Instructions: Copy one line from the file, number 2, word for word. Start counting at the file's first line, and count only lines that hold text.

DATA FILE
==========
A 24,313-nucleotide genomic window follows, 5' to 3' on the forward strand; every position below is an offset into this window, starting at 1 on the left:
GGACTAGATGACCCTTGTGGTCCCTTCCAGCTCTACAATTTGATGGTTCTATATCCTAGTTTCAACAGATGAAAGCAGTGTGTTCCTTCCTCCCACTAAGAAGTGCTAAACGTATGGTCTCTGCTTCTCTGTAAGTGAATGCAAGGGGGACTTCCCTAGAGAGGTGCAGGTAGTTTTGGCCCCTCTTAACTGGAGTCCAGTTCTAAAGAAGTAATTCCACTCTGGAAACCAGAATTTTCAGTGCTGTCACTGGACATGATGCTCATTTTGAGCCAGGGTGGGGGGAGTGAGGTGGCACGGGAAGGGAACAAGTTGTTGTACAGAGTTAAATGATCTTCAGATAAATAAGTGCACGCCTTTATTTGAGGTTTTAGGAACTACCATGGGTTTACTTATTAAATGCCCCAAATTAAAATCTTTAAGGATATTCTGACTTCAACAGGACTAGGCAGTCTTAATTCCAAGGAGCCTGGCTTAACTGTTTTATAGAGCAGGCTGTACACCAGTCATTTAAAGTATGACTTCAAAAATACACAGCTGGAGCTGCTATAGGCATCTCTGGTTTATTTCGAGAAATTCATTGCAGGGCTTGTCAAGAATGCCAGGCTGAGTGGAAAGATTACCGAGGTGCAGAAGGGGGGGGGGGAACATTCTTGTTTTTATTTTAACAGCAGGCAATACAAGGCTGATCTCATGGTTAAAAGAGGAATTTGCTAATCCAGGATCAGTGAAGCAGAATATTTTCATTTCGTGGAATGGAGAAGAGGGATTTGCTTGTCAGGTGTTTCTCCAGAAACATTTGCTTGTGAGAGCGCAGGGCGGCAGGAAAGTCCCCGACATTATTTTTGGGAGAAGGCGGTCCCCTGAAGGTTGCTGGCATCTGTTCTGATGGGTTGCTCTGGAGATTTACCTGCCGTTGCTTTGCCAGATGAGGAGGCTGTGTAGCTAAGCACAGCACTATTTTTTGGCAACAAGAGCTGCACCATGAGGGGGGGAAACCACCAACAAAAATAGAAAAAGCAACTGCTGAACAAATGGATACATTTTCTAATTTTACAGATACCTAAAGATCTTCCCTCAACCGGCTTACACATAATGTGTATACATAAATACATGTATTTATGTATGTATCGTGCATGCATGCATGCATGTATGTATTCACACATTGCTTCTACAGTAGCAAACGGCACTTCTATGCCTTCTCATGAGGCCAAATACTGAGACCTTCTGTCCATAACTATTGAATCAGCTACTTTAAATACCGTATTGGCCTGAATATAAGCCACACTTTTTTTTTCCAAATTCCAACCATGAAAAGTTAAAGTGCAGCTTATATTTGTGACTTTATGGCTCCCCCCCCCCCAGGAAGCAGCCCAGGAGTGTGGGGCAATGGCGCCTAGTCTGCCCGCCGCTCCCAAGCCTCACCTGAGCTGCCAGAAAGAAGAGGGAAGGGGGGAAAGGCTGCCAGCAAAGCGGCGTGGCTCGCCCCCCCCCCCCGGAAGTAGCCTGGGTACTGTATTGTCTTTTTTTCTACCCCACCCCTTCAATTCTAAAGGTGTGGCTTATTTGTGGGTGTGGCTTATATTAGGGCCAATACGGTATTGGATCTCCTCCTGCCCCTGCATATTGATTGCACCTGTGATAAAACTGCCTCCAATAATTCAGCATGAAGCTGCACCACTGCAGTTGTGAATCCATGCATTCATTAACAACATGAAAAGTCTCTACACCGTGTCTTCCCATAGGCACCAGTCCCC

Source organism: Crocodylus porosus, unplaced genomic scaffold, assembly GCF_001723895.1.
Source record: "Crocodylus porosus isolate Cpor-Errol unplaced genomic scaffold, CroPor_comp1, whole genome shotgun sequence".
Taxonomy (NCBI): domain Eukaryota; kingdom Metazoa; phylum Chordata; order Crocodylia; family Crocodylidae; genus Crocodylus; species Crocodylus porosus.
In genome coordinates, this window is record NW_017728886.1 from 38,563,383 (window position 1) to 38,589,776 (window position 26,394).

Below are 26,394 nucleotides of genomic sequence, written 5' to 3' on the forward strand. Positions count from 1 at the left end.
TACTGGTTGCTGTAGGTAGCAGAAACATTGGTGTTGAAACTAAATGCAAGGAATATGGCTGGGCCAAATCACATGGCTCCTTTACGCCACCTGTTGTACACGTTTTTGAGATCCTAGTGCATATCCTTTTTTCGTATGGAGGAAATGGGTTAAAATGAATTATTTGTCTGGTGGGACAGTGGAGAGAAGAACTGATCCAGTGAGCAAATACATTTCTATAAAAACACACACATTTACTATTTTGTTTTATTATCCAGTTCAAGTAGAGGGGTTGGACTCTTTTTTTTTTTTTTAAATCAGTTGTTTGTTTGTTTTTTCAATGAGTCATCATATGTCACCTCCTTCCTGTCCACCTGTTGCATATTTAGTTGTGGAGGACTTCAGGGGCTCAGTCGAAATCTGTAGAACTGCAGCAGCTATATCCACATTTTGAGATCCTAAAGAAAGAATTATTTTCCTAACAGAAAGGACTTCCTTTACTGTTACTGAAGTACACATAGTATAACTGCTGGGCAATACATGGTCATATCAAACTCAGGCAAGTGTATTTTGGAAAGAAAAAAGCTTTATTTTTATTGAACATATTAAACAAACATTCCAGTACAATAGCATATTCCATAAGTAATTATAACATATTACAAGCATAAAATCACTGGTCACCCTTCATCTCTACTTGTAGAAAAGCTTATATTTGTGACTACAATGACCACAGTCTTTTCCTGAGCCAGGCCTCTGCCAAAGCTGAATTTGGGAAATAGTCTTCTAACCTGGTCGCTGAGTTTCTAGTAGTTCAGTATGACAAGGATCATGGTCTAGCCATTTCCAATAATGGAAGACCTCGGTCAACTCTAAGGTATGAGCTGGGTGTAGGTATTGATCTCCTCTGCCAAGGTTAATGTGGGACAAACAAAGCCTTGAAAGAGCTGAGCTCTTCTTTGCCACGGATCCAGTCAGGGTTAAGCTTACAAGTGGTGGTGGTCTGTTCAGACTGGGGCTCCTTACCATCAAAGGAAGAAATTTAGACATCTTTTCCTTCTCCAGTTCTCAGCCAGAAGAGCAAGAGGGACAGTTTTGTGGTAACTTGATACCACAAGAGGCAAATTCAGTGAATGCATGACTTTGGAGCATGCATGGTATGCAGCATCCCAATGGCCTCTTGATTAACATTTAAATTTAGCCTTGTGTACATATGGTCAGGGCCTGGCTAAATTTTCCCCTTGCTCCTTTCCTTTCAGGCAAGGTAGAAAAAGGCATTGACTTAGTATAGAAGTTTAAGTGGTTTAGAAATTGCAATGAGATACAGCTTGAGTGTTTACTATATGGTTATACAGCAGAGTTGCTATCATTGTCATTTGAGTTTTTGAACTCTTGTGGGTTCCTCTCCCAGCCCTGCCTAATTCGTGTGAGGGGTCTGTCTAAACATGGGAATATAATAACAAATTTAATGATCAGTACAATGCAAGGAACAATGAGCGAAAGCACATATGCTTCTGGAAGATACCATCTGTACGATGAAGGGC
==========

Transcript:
GGACTAGATGACCCTTGTGGTCCCTTCCAGCTCTACAATTTGATGGTTCTATATCCTAGTTTCAACAGATGAAAGCAGTGTGTTCCTTCCTCCCACTAAGAAGTGCTAAACGTATGGTCTCTGCTTCTCTGTAAGTGAATGCAAGGGGGACTTCCCTAGAGAGGTGCAGGTAGTTTTGGCCCCTCTTAACTGGAGTCCAGTTCTAAAGAAGTAATTCCACTCTGGAAACCAGAATTTTCAGTGCTGTCACTGGACATGATGCTCATTTTGAGCCAGGGTGGGGGGAGTGAGGTGGCACGGGAAGGGAACAAGTTGTTGTACAGAGTTAAATGATCTTCAGATAAATAAGTGCACGCCTTTATTTGAGGTTTTAGGAACTACCATGGGTTTACTTATTAAATGCCCCAAATTAAAATCTTTAAGGATATTCTGACTTCAACAGGACTAGGCAGTCTTAATTCCAAGGAGCCTGGCTTAACTGTTTTATAGAGCAGGCTGTACACCAGTCATTTAAAGTATGACTTCAAAAATACACAGCTGGAGCTGCTATAGGCATCTCTGGTTTATTTCGAGAAATTCATTGCAGGGCTTGTCAAGAATGCCAGGCTGAGTGGAAAGATTACCGAGGTGCAGAAGGGGGGGGGGGAACATTCTTGTTTTTATTTTAACAGCAGGCAATACAAGGCTGATCTCATGGTTAAAAGAGGAATTTGCTAATCCAGGATCAGTGAAGCAGAATATTTTCATTTCGTGGAATGGAGAAGAGGGATTTGCTTGTCAGGTGTTTCTCCAGAAACATTTGCTTGTGAGAGCGCAGGGCGGCAGGAAAGTCCCCGACATTATTTTTGGGAGAAGGCGGTCCCCTGAAGGTTGCTGGCATCTGTTCTGATGGGTTGCTCTGGAGATTTACCTGCCGTTGCTTTGCCAGATGAGGAGGCTGTGTAGCTAAGCACAGCACTATTTTTTGGCAACAAGAGCTGCACCATGAGGGGGGGAAACCACCAACAAAAATAGAAAAAGCAACTGCTGAACAAATGGATACATTTTCTAATTTTACAGATACCTAAAGATCTTCCCTCAACCGGCTTACACATAATGTGTATACATAAATACATGTATTTATGTATGTATCGTGCATGCATGCATGCATGTATGTATTCACACATTGCTTCTACAGTAGCAAACGGCACTTCTATGCCTTCTCATGAGGCCAAATACTGAGACCTTCTGTCCATAACTATTGAATCAGCTACTTTAAATACCGTATTGGCCTGAATATAAGCCACACTTTTTTTTTCCAAATTCCAACCATGAAAAGTTAAAGTGCAGCTTATATTTGTGACTTTATGGCTCCCCCCCCCCCAGGAAGCAGCCCAGGAGTGTGGGGCAATGGCGCCTAGTCTGCCCGCCGCTCCCAAGCCTCACCTGAGCTGCCAGAAAGAAGAGGGAAGGGGGGAAAGGCTGCCAGCAAAGCGGCGTGGCTCGCCCCCCCCCCCCGGAAGTAGCCTGGGTACTGTATTGTCTTTTTTTCTACCCCACCCCTTCAATTCTAAAGGTGTGGCTTATTTGTGGGTGTGGCTTATATTAGGGCCAATACGGTATTGGATCTCCTCCTGCCCCTGCATATTGATTGCACCTGTGATAAAACTGCCTCCAATAATTCAGCATGAAGCTGCACCACTGCAGTTGTGAATCCATGCATTCATTAACAACATGAAAAGTCTCTACACCGTGTCTTCCCATAGGCACCAGTCCCC